The oncologist was keen to get my chemotherapy started immediately. Chemo lasted 18 weeks, and was one day each three weeks. There were three lots of FEC (Fluorouracil, Ellence, and Cytoxan) and three of Docetaxol. I have to say, that chemo went very well for me and I tolerated the drugs without the various dreaded side effects.

The Surgery that followed was extensive, since 2/23 lymph nodes tested positive, all those under my arm were removed along with the breast tissue. Pathology following surgery showed the tumors to be still active, so pCR was not achieved. I was lucky to have a very skillful surgeon, and she was amused when I asked if there was any reconstruction? While it is possible to rebuild a facsimile of a guy’s breast, she explained, the lack of extra material makes it harder and actually inhibits the surgeon who really has to work hard to round up the affected tissue, since cancer often travels further in male breasts.

Following chemo, I started 25 radiation treatments, five a week for five weeks. Again, this was more of an inconvenience than a bad experience, and I understood that this treatment was “insurance” in that it was aimed at rounding up cancer cells in my skin and in the chest wall.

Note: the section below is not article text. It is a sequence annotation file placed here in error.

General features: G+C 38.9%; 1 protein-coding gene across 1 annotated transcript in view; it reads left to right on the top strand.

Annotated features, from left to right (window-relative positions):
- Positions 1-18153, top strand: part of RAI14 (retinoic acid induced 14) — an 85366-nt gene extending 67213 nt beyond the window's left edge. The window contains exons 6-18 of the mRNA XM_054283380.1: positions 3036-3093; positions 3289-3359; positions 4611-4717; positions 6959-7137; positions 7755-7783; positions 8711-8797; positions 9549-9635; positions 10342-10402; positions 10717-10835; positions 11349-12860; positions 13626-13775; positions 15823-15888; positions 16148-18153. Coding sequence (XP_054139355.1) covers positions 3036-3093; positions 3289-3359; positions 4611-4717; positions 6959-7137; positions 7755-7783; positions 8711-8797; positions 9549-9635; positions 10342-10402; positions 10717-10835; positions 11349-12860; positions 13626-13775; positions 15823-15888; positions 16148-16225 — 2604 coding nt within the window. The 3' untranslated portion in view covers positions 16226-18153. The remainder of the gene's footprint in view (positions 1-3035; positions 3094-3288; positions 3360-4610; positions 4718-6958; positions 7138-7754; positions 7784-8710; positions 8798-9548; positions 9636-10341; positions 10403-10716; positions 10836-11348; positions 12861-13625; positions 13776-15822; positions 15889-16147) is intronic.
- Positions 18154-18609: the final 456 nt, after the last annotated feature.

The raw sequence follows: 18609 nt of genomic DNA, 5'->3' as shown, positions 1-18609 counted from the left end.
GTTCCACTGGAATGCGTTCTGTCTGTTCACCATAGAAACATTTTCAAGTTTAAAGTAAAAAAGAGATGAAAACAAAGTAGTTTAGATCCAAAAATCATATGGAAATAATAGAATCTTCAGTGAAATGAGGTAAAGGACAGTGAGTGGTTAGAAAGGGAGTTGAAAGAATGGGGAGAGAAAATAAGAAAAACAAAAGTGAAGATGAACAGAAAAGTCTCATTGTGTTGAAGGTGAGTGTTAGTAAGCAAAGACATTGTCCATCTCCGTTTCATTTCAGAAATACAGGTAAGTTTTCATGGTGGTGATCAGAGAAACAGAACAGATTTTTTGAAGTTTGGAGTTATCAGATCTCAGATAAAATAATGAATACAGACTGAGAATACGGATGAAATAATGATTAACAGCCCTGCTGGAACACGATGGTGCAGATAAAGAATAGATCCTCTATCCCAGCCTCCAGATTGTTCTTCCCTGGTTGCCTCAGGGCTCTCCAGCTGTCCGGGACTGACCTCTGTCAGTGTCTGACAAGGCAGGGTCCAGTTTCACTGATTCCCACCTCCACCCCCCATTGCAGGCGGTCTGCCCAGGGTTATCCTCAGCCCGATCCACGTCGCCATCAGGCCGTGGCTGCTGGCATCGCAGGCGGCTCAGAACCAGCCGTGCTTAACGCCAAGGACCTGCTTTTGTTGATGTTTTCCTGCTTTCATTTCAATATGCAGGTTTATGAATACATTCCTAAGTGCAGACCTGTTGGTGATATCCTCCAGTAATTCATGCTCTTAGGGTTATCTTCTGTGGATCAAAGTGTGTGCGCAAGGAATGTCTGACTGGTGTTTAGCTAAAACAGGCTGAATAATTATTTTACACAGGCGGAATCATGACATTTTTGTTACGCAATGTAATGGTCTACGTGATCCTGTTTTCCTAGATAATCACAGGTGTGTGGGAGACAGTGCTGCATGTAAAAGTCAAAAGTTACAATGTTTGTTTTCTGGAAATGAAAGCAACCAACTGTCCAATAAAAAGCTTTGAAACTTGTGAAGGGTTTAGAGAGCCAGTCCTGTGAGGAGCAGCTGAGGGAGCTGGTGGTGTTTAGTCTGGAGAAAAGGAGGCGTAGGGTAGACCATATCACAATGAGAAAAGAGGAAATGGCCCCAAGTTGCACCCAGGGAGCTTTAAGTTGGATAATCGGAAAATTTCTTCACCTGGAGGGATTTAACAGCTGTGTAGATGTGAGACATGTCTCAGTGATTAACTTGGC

I have been taking the hormone blocker Tamoxifen for the past five years, with little apparent side effects. Three years ago I has diagnosed with prostate cancer and the treatment, much simpler than for breast cancer, consisted of a robotic prostatectomy.

I have tested positive for the BRCA1 mutation, but the result was a variation of unknown significance. Breast cancer and prostate cancer often go together in men, like breast and ovarian cancer in women.

I’ve been fortunate to have my patient advocacy efforts recognized and last year was invited to the Project LEAD course in San Diego. In December this year I gained a patient advocate scholarship to attend SABCS, the world’s premier breast cancer conference, in San Antonio.

I’ve yet to meet a man with an IBC diagnosis, and figure that, since it’s a clinical diagnosis, and since men are very often misdiagnosed anyway, it’s likely more men have this type of breast cancer but it’s unrecorded. I’m certainly grateful that I received such timely and appropriate treatment. As my oncologist once quipped, we threw the kitchen sink at it.